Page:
On Friday, the House Ways and Means Committee released the text for the long-awaited $3.5 trillion budget package the Biden administration has suggested would serve as its green energy package among other things included in the administration's expansive definition of "infrastructure." And there is a lot to like for automakers trying to execute an expensive transition from gas-powered cars to electric ones, including an extension and expansion of the $7,500 EV tax credit to up to $12,500. It also includes a customer option to get that discount at the point of sale rather than needing to wait to file tax returns.
But several automakers, including Toyota, Honda, and Tesla, are unhappy with this bill because of a key provision that incentivizes electric vehicles to be built in the U.S., and especially by unionized labor.
As currently written, any EV built anywhere in the world will still be eligible for the $7,500 tax credit, removing the existing cap on any EV made by a company that has already sold more than 200,000 EVs. This would benefit Tesla and General Motors, the only two companies that have thus far sold that many EVs. But EVs built in the U.S. by unionized labor would get an extra $4,500 tax credit. If the battery is manufactured in the U.S. as well, the EV will be eligible for another $500, for a grand total of up to $12,500 in subsidies. After five years, only EVs made in the U.S. will be eligible for these subsidies.
Naturally, the United Auto Workers (UAW) is thrilled about this and automakers that do not currently have unionized labor in the U.S. are not. The UAW says the provision would "go a long way in supporting good paying union jobs in EV auto sector that President Biden has championed." Meanwhile, Toyota and Honda sent angry letters and issued press releases that claim the bill, in Honda's words, "discriminates among EVs made by hard-working American auto workers based simply on whether they belong to a union."
Elon Musk claimed the bill was written by "Ford/UAW lobbyists," a curious assertion given that, as he then immediately acknowledged, Ford makes their electric car, the Mach-E, in Mexico so the provision wouldn't even apply to them.
Nevertheless, this battle lays bare the key dichotomy between auto companies: not "American'' versus "foreign," but unionized versus non-unionized, which cuts across automakers from all nationalities in unexpected ways.
Most people think of three major car companies as "American." They are Ford, Chrysler, and General Motors. They are called "the Big Three" because once upon a time they dominated U.S. car sales. Then the "foreign" automakers—Honda, Toyota, Volkswagen, Hyundai, Mercedes-Benz, BMW, and so on—made better and cheaper cars and Americans started to buy those instead in huge numbers.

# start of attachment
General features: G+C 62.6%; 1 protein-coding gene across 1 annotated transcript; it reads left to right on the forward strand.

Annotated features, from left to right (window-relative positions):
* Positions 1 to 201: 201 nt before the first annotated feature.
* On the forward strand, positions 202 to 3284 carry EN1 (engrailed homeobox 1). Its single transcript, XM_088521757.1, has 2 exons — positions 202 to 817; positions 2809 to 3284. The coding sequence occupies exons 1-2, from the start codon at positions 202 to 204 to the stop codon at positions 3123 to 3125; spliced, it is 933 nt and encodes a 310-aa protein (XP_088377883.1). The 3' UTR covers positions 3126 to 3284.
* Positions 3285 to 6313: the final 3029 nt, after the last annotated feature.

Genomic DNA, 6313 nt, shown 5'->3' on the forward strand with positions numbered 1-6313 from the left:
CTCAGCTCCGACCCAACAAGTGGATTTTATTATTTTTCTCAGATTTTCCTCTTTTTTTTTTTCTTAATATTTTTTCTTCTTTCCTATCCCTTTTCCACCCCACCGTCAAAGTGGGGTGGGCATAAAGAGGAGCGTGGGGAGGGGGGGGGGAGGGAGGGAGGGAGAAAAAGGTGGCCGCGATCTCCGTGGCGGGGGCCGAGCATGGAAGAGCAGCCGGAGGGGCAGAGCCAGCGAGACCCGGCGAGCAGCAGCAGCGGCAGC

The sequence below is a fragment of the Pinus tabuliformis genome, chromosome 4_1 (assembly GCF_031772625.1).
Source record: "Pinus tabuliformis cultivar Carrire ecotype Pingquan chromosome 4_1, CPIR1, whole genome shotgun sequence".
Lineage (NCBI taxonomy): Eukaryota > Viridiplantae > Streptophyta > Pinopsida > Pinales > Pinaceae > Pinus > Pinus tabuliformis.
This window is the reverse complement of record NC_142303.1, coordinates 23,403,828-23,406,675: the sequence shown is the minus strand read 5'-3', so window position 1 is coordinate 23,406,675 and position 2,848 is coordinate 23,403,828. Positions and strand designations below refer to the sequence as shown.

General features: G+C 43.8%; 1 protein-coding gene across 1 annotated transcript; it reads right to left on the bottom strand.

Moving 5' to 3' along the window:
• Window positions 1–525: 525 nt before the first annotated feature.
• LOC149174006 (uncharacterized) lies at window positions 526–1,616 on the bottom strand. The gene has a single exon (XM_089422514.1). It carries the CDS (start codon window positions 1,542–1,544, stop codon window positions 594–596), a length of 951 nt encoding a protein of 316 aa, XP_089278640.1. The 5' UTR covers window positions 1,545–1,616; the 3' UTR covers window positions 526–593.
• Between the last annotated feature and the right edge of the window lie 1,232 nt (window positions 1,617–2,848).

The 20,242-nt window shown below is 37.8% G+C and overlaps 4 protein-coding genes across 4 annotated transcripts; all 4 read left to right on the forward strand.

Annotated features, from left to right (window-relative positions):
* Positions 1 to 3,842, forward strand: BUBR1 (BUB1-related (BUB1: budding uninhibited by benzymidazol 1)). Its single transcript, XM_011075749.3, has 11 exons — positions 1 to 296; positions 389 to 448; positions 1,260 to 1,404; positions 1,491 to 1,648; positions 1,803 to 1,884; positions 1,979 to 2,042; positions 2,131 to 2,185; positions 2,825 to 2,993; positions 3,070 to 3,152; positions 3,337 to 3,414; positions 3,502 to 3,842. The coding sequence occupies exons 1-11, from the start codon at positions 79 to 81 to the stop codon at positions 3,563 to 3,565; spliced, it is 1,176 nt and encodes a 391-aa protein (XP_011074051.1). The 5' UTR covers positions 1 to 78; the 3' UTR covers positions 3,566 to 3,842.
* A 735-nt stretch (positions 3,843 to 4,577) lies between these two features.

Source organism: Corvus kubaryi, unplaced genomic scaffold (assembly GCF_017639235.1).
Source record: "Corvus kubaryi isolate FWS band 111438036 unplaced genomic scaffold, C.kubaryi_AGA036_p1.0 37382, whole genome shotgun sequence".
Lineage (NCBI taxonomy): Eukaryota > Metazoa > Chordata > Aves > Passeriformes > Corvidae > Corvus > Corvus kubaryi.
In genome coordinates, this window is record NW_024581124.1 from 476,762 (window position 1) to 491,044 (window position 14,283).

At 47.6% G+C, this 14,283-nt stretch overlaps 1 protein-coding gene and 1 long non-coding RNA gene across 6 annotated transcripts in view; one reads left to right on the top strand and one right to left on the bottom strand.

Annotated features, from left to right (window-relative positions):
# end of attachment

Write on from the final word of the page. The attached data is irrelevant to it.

As sales picked up, these "foreign" automakers opened factories in the U.S. and, obviously, hired Americans to work in them. For example, Honda has 12 plants in the U.S. and Toyota has eight. Both companies say several of their most popular models are made in the U.S. They also import cars from abroad, something "American" manufacturers also do, particularly from Mexico.
Which is to say, lots of cars by virtually all major car brands are made in the U.S., and lots of cars made by virtually all major car brands are not. The key difference, though, is which ones are made in the U.S. by unionized workers. This is because unionized auto workers in the U.S. make more on average than their non-union counterparts, a trend that holds for the U.S. labor force overall, while also offering protection from unpredictable economic winds.
The legacy of the "Big Three" remains in large part because of how successfully the United Auto Workers organized their shops prior to World War II. When "foreign" automakers opened plants in the U.S. in recent decades, they made sure they did so in a way that shielded them as much as possible from unionization, mainly by opening in right-to-work states like North Carolina, South Carolina, and Alabama. And they have succeeded. None of these shops have successfully unionized, thanks at times to union-busting campaigns.
As a result of this complicated mess of brands, factories, and international industrial policy, the key distinction is no longer the country of origin of the brand that's slapped on the steering wheel—Chrysler, which itself owns sub-brands of Jeep and Dodge, is owned by a conglomerate based in Amsterdam called Stellantis—but whether the car is made by domestic workers earning fair wages and benefits. And the easiest shorthand for that distinction is whether or not the workers who made it have a union.
It is especially ironic that companies like Honda, Toyota, and Tesla are upset about the union provision given their respective histories of fighting unionization efforts. It also leads one to wonder when these companies will get out their calculators. A 2015 industry study found the extra wages for unionized labor came out to approximately $250 per car. If the federal government is effectively offering them $4,500 per car to unionize, there's plenty of money to go around to make affordable, competitive cars and pay their workers unionized wages.